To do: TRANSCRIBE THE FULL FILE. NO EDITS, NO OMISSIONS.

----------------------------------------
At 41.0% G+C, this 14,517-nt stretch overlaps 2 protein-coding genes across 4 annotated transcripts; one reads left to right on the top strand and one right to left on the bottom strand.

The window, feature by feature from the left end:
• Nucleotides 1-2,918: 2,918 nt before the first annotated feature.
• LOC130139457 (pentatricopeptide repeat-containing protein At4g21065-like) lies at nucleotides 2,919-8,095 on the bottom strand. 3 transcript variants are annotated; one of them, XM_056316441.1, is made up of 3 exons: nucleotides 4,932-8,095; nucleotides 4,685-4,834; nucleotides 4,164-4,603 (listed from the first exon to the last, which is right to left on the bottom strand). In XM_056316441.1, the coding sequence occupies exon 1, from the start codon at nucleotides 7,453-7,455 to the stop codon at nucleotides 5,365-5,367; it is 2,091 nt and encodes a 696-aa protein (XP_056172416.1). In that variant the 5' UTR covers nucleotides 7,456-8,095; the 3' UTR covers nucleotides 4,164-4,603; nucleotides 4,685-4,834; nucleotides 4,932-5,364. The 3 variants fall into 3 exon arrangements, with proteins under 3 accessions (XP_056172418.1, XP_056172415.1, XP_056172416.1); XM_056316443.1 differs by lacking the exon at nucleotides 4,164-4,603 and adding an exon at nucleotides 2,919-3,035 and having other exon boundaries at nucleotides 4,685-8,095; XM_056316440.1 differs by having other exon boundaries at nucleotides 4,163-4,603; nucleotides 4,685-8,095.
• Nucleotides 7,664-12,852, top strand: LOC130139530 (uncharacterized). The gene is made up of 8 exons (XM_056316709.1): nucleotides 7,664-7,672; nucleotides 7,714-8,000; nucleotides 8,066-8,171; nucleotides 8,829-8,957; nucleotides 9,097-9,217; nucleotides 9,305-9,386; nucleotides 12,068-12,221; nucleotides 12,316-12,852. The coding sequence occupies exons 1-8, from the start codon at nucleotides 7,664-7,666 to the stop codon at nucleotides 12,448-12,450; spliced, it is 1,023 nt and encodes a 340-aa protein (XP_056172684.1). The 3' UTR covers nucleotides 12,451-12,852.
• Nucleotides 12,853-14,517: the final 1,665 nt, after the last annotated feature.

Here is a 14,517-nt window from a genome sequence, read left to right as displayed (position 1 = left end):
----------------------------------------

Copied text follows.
At 41.0% G+C, this 14,517-nt stretch overlaps 2 protein-coding genes across 4 annotated transcripts; one reads left to right on the top strand and one right to left on the bottom strand.

The window, feature by feature from the left end:
• Nucleotides 1-2,918: 2,918 nt before the first annotated feature.
• LOC130139457 (pentatricopeptide repeat-containing protein At4g21065-like) lies at nucleotides 2,919-8,095 on the bottom strand. 3 transcript variants are annotated; one of them, XM_056316441.1, is made up of 3 exons: nucleotides 4,932-8,095; nucleotides 4,685-4,834; nucleotides 4,164-4,603 (listed from the first exon to the last, which is right to left on the bottom strand). In XM_056316441.1, the coding sequence occupies exon 1, from the start codon at nucleotides 7,453-7,455 to the stop codon at nucleotides 5,365-5,367; it is 2,091 nt and encodes a 696-aa protein (XP_056172416.1). In that variant the 5' UTR covers nucleotides 7,456-8,095; the 3' UTR covers nucleotides 4,164-4,603; nucleotides 4,685-4,834; nucleotides 4,932-5,364. The 3 variants fall into 3 exon arrangements, with proteins under 3 accessions (XP_056172418.1, XP_056172415.1, XP_056172416.1); XM_056316443.1 differs by lacking the exon at nucleotides 4,164-4,603 and adding an exon at nucleotides 2,919-3,035 and having other exon boundaries at nucleotides 4,685-8,095; XM_056316440.1 differs by having other exon boundaries at nucleotides 4,163-4,603; nucleotides 4,685-8,095.
• Nucleotides 7,664-12,852, top strand: LOC130139530 (uncharacterized). The gene is made up of 8 exons (XM_056316709.1): nucleotides 7,664-7,672; nucleotides 7,714-8,000; nucleotides 8,066-8,171; nucleotides 8,829-8,957; nucleotides 9,097-9,217; nucleotides 9,305-9,386; nucleotides 12,068-12,221; nucleotides 12,316-12,852. The coding sequence occupies exons 1-8, from the start codon at nucleotides 7,664-7,666 to the stop codon at nucleotides 12,448-12,450; spliced, it is 1,023 nt and encodes a 340-aa protein (XP_056172684.1). The 3' UTR covers nucleotides 12,451-12,852.
• Nucleotides 12,853-14,517: the final 1,665 nt, after the last annotated feature.

Here is a 14,517-nt window from a genome sequence, read left to right as displayed (position 1 = left end):